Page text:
court. One restaurant, The Gallery Eclectic Bistro (813 353 3838) is rather
gorgeous and a good place to relax over drinks. It’s a circular room with
blue lights, peppy wait staff and $12 martinis. The International
Plaza is an in-and-out, all-weather affair, a
nice outdoor consumer village look up…those puffy white clouds are real.
But it still feels like Las Vegas, with the clouds painted on the blue vault
above. To its credit the International Plaza is near that wonderful airport.
One of those early breakfast places you can’t live without, though you
wish you could, First Watch does help break the $30 hotel breakfast habit,
and it’s open every day (which is big since most of downtown Tampa is
closed down.) The breakfast and brunch menu supports veggie craving diners.
There's a veg-out omelette and an astonishingly dull Eggs Florentine. Moderate
prices ($5.75 and $6.95 respectively) were welcome,
and offset by the $1.60 coffee cost). First Watch is part of a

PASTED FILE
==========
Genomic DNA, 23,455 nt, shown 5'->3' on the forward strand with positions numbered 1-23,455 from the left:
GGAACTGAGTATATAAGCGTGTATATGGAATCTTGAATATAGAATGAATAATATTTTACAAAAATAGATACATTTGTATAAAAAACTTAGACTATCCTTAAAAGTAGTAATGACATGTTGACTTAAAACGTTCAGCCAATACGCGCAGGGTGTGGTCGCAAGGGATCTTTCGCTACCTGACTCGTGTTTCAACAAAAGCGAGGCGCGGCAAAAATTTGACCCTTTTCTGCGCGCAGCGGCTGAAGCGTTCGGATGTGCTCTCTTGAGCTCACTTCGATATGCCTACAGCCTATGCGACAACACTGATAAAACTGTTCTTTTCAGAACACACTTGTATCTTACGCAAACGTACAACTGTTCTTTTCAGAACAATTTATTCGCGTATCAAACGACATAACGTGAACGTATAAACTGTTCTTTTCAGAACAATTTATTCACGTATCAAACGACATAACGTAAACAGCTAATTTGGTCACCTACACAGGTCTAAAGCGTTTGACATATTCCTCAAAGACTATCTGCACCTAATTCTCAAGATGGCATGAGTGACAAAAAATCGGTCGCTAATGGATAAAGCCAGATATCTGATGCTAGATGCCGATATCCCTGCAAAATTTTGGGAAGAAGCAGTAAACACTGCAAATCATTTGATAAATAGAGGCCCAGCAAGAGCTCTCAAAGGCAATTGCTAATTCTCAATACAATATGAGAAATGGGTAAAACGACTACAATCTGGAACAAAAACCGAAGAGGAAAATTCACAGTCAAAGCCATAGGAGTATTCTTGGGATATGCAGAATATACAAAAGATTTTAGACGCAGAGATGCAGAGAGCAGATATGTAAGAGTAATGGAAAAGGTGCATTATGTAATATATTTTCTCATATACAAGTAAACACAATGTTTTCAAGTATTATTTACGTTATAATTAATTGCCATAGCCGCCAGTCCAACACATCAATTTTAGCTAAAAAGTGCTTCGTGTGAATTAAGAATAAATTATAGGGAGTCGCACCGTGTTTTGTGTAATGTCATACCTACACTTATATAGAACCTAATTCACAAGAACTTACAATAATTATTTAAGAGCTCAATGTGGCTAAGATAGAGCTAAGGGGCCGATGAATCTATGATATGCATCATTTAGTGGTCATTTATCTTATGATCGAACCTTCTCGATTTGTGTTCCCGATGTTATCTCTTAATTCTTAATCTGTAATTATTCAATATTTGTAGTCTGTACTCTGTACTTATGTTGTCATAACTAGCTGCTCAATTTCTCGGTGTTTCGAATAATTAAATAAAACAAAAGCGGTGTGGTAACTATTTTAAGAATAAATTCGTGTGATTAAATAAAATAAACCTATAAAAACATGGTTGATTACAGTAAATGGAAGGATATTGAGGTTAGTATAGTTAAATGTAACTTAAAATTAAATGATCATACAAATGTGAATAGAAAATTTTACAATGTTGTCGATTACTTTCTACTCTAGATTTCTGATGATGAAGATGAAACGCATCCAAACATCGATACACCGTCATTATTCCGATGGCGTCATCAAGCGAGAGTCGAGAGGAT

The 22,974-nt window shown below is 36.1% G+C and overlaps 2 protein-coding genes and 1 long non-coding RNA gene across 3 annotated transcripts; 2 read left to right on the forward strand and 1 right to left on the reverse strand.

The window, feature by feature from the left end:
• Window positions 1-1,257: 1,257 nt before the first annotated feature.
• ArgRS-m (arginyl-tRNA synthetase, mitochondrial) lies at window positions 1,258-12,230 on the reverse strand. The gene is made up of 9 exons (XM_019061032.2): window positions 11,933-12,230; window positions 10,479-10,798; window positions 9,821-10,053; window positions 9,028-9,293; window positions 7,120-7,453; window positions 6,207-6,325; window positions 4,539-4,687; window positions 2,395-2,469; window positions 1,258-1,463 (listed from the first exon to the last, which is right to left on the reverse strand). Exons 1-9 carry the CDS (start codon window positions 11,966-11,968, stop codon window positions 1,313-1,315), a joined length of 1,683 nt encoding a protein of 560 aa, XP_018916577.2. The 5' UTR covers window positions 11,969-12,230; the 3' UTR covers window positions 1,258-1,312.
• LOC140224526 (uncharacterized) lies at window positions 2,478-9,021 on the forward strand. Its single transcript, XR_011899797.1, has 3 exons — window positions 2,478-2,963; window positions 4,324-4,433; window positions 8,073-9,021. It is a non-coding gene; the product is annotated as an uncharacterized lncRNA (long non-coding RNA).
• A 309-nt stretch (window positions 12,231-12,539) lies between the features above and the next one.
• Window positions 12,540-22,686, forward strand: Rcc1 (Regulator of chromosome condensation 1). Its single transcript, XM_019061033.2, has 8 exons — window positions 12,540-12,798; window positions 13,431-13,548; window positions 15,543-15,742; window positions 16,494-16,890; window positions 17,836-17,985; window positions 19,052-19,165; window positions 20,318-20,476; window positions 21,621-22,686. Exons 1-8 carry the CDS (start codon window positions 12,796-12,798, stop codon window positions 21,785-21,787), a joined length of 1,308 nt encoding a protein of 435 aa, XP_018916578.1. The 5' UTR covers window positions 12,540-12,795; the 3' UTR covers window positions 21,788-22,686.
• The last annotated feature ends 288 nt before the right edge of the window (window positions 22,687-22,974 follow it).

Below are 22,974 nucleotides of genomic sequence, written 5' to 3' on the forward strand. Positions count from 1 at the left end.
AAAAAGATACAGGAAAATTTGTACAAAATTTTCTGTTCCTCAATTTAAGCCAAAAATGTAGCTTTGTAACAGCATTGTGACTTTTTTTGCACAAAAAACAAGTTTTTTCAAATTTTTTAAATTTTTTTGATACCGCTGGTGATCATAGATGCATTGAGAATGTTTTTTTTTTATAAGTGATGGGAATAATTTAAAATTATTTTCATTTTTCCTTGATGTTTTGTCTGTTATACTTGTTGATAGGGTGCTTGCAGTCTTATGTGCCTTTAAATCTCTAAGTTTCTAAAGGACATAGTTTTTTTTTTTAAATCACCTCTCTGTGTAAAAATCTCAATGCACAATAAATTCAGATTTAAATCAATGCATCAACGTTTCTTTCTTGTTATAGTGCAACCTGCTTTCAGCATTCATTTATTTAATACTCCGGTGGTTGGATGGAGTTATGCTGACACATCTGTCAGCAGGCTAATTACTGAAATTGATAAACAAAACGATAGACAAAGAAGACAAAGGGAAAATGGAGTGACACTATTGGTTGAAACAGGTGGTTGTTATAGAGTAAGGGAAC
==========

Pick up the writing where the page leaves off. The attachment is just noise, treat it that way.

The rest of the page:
chain which means there are standards which it will neither miss nor exceed.
The Tampa Theatre is one of the nation's preservation success stories and one of the city's bright gems. Its style
can only be described as Florida Mediterranean (includes touches of Italian Renaissance, Byzantine, Spanish, Mediterranean, Greek Revival, Baroque, and English Tudor)" (And perhaps a tad of kitchen sink?) Opened in October, 1926 as a magnificent “motion picture palace,” the John Eberson-designed venue went into decline and near extinction by the '70s. Tampa, in partnership with the community, saved the theatre in 1973. Now it is open throughout the year with a rich schedule of film, concerts, special events, corporate events and tours.
813-274-8981. And even if you're not at the mighty Wurlitzer,